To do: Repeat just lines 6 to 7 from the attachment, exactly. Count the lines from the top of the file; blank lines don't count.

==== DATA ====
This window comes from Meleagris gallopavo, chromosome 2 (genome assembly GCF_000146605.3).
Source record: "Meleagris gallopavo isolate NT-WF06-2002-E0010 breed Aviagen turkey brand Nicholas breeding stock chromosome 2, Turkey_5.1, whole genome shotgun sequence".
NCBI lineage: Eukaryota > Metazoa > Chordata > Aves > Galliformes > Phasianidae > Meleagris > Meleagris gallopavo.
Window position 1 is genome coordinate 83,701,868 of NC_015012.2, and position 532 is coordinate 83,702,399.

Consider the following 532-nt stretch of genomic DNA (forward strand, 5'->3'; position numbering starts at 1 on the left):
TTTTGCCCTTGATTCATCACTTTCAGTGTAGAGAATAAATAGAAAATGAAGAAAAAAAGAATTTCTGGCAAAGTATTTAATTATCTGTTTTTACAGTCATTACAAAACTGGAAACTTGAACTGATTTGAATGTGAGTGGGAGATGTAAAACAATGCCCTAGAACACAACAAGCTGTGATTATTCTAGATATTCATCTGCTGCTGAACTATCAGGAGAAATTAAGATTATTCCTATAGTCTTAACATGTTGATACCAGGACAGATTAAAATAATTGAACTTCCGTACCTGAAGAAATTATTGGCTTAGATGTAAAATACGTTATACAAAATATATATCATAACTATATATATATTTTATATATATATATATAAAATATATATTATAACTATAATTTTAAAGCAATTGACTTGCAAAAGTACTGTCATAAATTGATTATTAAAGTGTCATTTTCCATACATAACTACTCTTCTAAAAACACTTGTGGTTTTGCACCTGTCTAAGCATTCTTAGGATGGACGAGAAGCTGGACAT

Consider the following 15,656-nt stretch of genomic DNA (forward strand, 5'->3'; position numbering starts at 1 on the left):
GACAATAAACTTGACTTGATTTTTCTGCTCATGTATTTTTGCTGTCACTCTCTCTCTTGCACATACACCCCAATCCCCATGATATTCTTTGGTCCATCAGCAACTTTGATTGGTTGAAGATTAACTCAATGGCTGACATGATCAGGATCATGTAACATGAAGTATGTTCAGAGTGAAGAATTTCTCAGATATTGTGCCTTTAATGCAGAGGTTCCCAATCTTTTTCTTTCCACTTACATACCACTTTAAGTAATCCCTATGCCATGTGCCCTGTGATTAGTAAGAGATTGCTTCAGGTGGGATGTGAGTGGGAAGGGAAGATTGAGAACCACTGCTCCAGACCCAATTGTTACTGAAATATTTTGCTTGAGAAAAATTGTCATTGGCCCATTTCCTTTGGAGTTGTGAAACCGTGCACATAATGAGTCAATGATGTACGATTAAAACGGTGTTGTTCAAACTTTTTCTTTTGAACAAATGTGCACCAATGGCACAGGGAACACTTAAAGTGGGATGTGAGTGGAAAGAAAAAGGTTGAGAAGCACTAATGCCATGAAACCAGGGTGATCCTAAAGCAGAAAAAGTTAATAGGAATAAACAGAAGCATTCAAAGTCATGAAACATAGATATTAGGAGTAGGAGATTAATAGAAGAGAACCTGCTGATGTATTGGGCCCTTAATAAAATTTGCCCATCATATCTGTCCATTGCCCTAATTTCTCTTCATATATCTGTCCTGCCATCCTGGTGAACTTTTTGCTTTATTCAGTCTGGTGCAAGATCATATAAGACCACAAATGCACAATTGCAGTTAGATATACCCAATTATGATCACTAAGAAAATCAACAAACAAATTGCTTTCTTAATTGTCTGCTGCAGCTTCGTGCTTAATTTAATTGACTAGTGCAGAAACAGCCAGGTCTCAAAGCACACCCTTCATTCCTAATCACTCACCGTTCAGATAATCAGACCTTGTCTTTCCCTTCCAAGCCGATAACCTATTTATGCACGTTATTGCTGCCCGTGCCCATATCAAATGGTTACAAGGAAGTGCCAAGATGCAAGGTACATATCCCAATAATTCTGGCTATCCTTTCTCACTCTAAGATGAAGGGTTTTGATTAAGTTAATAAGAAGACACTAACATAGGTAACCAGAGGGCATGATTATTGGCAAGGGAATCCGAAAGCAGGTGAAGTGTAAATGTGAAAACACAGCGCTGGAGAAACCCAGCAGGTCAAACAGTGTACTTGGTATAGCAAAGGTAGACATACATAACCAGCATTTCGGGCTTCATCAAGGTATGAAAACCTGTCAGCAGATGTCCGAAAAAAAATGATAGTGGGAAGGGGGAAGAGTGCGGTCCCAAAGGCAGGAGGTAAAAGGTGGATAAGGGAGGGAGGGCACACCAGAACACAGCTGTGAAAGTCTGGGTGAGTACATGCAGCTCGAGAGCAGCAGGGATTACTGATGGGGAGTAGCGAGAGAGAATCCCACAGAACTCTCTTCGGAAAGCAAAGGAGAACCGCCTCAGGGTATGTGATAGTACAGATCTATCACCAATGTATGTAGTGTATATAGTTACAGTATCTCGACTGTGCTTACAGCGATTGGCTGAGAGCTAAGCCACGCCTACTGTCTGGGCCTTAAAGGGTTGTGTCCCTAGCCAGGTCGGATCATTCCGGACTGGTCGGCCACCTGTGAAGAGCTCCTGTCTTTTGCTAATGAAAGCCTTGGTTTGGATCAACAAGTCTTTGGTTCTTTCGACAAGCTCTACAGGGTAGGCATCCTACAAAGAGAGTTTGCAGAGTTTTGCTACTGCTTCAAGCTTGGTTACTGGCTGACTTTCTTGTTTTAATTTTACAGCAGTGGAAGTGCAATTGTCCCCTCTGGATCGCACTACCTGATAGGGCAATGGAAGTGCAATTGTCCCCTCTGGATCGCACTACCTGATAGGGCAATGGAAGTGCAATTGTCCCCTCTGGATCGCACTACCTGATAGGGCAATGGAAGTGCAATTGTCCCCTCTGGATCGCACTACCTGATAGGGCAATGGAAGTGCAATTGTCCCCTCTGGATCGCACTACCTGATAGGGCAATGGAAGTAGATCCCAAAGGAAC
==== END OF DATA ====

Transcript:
TTTTGCCCTTGATTCATCACTTTCAGTGTAGAGAATAAATAGAAAATGAAGAAAAAAAGAATTTCTGGCAAAGTATTTAATTATCTGTTTTTACAGTCATTACAAAACTGGAAACTTGAACTGATTTGAATGTGAGTGGGAGATGTAAAACAATGCCCTAGAACACAACAAGCTGTGATTATTCTAGATATTCATCTGCTGCTGAACTATCAGGAGAAATTAAGATTATTCCTATAGTCTTAACATGTTGATACCAGGACAGATTAAAATAATTGAACTTCCGTACCTGAAGAAATTATTGGCTTAGATGTAAAATACGTTATACAAAATATATATCATAACTATATATATATTTTATATATATATATATAAAATATATATTATAACTATAATTTTAAAGCAATTGACTTGCAAAAGTACTGTCATAAATTGATTATTAAAGTGTCATTTTCCATACATAACTACTCTTCTAAAAACACTTGTGGTTTTGCACCTGTCTAAGCATTCTTAGGATGGACGAGAAGCTGGACAT

Consider the following 15,656-nt stretch of genomic DNA (forward strand, 5'->3'; position numbering starts at 1 on the left):